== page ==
|Greek||A son of Erebos, the aged and dirty ferryman in the lower world, who conveyed in his boat the shades of the dead - though only of those whose bodies were buried across the rivers of the lower world. Greek|
|God name |
|Greek||A son of Tartarus and Ge, and one of the hundred-armed giants who made war upon the gods. He was killed, according to some, by Zeus, by a flash of lightning, and buried under mount Aetna and according to others, he was killed by the chariot of Athena, or by the spear of Seilenus. Greek|
|Ghost name |
|Akkadian||The name given to the ghost of a person who had not been buried and considered potentially harmful. Akkadian|
|Greek||Of Greek mythology, sons of Tartaros and Ge. When they attempted to storm heaven, they were hurled to earth by the aid of Hercules, and buried under Mount Etna.|
|Indonesia||'The Coconut Girl' who, when she "answered the call of nature" excreted valuable items. She was killed and buried by villagers but her boyfriend exhumed the corpse and cut it into pieces which he then re-buried around the village. These pieces grew into the various tuberous plants, giving origin to the principle foods the people of Indonesia have enjoyed ever since. Seram, New Guinea|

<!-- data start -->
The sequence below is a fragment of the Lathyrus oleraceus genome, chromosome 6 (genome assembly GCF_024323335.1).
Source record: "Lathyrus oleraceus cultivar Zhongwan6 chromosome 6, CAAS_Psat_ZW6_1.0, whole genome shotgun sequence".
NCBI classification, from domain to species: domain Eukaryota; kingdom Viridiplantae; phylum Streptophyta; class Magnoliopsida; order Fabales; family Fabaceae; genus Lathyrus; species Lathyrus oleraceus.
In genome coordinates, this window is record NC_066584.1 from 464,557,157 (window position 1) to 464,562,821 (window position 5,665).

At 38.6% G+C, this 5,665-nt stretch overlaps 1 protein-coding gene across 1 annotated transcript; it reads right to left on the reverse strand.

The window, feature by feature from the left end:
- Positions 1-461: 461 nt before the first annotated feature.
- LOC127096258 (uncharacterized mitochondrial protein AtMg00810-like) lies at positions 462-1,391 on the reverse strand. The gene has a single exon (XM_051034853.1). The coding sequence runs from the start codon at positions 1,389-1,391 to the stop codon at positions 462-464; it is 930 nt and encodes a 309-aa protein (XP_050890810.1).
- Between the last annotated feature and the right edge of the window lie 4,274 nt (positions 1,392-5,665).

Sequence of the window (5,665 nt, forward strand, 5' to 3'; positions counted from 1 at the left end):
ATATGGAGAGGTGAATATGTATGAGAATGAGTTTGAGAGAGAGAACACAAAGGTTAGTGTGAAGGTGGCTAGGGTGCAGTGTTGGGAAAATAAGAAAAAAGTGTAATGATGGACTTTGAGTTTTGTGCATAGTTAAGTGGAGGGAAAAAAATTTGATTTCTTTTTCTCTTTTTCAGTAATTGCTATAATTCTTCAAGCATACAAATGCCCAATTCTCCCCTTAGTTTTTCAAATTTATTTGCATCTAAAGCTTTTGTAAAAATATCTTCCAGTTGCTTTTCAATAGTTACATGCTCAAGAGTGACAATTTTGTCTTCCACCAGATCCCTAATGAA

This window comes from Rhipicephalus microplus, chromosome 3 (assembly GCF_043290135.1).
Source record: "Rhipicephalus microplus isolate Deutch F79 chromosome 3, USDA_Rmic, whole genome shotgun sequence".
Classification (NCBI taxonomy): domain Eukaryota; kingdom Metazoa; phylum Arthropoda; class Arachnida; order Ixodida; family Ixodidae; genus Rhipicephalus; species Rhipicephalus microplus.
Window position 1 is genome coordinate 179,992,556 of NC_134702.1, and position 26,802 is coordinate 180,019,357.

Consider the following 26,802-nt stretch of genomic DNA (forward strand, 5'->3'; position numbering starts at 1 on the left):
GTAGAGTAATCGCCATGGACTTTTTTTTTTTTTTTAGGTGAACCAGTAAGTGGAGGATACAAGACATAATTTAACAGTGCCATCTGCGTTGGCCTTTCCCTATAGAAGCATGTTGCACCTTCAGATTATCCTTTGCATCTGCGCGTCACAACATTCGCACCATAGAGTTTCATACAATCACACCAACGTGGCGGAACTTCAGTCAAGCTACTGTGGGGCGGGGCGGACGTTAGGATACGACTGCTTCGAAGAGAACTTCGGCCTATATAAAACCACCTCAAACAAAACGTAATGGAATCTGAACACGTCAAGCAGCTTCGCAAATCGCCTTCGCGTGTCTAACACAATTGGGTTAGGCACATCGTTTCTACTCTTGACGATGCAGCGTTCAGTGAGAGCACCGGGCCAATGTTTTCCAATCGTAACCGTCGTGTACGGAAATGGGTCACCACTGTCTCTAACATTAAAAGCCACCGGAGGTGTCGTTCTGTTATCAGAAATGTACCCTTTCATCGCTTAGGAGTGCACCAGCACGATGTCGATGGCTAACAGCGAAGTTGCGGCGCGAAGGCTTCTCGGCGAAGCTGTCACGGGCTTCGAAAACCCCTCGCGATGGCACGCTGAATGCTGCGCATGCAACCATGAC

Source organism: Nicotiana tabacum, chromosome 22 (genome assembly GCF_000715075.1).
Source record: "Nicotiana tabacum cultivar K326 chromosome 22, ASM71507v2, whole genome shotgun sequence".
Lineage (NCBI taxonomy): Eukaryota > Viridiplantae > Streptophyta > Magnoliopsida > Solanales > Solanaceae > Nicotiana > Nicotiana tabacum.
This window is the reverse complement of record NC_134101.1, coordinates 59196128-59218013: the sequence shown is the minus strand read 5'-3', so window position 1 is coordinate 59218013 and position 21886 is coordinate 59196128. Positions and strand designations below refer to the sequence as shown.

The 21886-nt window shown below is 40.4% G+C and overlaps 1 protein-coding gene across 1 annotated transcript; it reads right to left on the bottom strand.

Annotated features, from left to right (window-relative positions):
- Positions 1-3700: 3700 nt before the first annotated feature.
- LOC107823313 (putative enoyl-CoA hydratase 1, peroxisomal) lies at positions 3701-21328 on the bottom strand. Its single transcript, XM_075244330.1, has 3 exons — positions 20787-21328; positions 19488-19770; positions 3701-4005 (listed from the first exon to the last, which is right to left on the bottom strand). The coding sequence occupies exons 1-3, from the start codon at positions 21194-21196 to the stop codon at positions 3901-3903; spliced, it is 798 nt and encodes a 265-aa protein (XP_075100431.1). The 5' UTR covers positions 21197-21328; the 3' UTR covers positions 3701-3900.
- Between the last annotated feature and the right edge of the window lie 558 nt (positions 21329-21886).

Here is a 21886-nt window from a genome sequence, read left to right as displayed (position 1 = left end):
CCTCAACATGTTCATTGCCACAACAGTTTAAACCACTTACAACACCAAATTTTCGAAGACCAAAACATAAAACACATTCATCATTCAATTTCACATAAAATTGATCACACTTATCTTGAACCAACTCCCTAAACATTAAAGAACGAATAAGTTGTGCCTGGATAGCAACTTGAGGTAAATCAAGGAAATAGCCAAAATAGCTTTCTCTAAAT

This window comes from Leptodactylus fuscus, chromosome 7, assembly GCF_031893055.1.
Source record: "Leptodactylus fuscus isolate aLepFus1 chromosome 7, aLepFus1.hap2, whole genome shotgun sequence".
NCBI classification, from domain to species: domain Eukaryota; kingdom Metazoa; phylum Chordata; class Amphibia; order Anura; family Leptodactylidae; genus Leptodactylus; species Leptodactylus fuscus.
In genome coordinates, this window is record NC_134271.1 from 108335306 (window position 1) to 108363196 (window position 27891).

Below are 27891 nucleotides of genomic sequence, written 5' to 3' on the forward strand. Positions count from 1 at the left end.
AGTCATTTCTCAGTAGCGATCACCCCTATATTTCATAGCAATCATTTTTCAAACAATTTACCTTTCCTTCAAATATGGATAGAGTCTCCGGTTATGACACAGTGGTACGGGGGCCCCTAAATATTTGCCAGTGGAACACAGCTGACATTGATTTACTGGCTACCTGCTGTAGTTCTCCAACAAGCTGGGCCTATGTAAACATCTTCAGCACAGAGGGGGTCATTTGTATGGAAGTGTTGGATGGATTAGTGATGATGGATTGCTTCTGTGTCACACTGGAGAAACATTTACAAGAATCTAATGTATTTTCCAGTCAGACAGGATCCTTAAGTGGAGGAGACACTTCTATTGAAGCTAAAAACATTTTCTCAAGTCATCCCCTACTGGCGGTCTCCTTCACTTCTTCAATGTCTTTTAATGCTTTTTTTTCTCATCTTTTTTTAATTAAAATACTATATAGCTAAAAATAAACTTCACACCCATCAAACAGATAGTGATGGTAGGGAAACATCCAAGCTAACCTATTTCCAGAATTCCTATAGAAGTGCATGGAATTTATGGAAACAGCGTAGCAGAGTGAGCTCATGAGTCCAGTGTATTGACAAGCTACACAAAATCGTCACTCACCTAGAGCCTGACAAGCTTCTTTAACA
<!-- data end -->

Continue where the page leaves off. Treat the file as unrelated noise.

|God name |
|Navaho / USA||God. A benevolent deity, he cures disease through the medium of his priest, who flagellates the affected parts. His home is believed to be near Tsegihi in New Mexico. Sacrifices to Hatdastsisi are made up from reeds decorated with a design representing the blue yucca plant, which is buried in the earth to the east of the tribal lodge. His priest wears a buckskin mask decorated with owl feathers, and a spruce collar, but otherwise ordinary Navaho dress with white buckskin leggings....|